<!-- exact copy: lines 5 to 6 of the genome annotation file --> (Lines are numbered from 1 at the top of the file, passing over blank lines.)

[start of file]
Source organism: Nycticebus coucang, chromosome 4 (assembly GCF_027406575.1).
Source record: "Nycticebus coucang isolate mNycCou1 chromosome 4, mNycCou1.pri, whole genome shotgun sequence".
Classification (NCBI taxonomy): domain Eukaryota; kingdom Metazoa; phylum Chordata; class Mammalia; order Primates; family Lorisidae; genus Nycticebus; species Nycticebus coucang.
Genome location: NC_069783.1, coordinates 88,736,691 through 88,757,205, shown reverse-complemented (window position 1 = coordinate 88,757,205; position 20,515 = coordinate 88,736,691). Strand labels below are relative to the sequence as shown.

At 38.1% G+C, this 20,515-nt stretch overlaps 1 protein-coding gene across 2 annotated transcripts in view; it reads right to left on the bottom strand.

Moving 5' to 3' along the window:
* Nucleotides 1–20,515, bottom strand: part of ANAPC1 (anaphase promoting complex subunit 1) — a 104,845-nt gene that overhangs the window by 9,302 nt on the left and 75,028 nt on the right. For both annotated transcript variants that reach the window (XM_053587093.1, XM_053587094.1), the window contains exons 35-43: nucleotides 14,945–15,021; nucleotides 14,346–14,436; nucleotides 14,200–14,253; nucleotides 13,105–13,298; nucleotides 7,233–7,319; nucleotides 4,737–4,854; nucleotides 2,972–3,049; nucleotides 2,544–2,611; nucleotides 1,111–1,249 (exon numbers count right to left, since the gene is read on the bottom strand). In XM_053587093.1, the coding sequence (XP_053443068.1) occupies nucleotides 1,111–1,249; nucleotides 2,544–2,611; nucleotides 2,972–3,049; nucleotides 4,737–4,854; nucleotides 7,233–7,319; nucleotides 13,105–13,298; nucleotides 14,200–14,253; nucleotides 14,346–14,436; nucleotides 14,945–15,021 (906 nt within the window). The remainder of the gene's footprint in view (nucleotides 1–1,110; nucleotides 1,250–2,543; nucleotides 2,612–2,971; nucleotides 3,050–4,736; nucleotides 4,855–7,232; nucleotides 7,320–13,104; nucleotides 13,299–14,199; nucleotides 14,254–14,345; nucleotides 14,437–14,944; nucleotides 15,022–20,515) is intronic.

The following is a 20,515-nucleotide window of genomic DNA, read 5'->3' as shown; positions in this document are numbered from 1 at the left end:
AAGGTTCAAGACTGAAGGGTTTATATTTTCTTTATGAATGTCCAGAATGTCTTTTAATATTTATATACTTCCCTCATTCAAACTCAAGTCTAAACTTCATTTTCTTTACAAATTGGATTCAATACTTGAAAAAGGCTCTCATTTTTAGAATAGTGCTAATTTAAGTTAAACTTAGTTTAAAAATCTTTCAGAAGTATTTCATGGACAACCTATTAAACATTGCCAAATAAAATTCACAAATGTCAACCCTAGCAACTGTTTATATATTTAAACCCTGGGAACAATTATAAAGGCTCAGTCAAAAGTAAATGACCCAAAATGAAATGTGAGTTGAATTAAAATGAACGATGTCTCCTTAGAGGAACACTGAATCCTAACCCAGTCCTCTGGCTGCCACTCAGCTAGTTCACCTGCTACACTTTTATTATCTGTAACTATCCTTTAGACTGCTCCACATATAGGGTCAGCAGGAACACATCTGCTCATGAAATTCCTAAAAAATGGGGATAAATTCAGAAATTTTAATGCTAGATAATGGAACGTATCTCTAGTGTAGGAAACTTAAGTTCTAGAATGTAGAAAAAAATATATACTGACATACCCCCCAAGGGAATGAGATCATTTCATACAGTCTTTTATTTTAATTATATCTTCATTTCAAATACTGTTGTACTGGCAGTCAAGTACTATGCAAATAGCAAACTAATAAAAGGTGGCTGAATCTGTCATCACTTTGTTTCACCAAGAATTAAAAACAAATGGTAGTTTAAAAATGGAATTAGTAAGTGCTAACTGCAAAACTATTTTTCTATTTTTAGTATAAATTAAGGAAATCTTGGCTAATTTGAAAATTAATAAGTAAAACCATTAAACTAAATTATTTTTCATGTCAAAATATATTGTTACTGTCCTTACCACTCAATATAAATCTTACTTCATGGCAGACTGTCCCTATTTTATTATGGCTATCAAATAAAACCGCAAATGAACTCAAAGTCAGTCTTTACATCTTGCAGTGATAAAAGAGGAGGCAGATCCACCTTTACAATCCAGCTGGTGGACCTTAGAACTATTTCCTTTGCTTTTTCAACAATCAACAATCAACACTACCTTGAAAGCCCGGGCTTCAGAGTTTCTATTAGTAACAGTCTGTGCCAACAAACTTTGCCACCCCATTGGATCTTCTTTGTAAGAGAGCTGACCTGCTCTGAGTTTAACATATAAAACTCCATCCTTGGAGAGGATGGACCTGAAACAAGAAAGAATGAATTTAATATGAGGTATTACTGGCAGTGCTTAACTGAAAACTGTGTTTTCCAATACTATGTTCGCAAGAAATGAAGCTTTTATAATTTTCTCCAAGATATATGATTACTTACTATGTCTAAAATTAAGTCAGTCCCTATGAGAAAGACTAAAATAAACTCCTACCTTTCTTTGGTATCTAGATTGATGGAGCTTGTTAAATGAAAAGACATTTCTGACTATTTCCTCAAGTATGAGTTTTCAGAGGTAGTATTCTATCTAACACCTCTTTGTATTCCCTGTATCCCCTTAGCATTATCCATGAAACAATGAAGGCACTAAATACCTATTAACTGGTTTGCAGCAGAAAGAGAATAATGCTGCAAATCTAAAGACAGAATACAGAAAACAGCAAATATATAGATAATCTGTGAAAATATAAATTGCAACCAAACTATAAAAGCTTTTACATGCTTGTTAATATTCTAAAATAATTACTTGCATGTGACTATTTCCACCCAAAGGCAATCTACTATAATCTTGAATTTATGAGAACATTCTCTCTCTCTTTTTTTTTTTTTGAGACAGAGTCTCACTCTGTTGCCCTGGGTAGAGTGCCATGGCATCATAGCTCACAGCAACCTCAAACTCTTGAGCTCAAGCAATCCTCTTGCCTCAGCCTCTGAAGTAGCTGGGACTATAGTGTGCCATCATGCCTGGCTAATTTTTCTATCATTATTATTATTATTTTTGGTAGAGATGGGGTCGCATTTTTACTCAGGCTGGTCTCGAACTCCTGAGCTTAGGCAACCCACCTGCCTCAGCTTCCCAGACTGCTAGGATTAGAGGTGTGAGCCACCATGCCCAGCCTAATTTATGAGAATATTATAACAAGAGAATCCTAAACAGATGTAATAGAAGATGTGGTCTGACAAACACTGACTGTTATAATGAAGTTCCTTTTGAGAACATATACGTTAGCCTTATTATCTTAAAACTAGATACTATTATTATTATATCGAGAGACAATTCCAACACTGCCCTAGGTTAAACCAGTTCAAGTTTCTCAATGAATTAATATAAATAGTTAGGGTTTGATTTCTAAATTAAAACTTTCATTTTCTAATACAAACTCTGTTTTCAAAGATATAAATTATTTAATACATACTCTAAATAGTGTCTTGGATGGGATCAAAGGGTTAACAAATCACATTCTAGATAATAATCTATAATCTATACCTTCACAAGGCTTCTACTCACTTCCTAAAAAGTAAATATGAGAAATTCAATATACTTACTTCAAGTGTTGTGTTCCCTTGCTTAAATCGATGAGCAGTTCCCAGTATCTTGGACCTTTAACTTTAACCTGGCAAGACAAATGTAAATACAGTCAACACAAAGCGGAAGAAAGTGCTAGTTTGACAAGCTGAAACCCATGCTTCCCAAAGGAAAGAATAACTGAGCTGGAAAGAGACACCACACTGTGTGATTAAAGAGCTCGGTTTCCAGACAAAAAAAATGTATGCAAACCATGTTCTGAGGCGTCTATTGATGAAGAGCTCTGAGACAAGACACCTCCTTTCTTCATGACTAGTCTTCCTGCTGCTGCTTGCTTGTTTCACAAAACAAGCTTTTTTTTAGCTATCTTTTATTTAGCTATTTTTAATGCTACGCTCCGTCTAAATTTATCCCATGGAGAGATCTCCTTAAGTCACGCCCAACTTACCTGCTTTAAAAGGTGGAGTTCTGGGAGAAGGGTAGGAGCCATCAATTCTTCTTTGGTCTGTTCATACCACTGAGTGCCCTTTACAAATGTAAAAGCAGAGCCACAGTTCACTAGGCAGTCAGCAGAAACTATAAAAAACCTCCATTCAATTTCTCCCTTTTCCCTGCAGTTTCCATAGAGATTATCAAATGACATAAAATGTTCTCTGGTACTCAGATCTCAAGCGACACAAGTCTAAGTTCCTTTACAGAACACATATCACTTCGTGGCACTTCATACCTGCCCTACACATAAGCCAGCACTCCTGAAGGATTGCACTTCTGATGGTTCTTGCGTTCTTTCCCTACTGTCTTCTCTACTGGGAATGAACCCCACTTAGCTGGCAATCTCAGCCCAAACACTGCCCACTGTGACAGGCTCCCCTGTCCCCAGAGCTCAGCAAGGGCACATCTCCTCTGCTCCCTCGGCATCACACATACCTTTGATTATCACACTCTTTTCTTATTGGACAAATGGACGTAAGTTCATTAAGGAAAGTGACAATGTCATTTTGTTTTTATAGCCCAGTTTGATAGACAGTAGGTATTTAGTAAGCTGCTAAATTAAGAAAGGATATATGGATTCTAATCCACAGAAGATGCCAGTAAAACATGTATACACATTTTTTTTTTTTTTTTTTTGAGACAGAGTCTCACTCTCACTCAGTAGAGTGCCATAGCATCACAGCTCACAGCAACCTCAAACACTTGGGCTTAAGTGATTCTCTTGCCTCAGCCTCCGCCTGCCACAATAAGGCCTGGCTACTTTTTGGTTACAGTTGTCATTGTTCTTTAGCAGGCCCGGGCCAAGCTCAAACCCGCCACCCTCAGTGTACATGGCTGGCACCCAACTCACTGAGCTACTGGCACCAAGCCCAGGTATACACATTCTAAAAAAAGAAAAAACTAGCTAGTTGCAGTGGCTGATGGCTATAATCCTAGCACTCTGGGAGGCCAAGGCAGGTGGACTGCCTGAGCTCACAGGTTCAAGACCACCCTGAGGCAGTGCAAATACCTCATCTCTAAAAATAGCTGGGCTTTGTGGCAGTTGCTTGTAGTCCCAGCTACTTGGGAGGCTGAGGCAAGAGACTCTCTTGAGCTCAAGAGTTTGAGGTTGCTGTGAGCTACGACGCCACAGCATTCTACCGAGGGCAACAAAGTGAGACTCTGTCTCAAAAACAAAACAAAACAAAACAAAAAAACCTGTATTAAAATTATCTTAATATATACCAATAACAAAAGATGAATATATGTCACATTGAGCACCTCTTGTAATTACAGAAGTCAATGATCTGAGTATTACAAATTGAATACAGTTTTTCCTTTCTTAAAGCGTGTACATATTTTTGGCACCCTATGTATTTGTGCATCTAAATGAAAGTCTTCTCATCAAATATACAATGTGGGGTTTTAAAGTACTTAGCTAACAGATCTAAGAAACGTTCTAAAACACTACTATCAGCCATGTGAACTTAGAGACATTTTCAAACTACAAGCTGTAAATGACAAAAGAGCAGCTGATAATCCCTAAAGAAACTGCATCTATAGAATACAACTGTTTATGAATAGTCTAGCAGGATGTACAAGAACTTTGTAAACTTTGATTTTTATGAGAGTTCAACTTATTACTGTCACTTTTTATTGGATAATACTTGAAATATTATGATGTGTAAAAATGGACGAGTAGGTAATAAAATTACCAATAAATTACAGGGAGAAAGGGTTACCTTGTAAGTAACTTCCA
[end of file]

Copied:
At 38.1% G+C, this 20,515-nt stretch overlaps 1 protein-coding gene across 2 annotated transcripts in view; it reads right to left on the bottom strand.

Moving 5' to 3' along the window: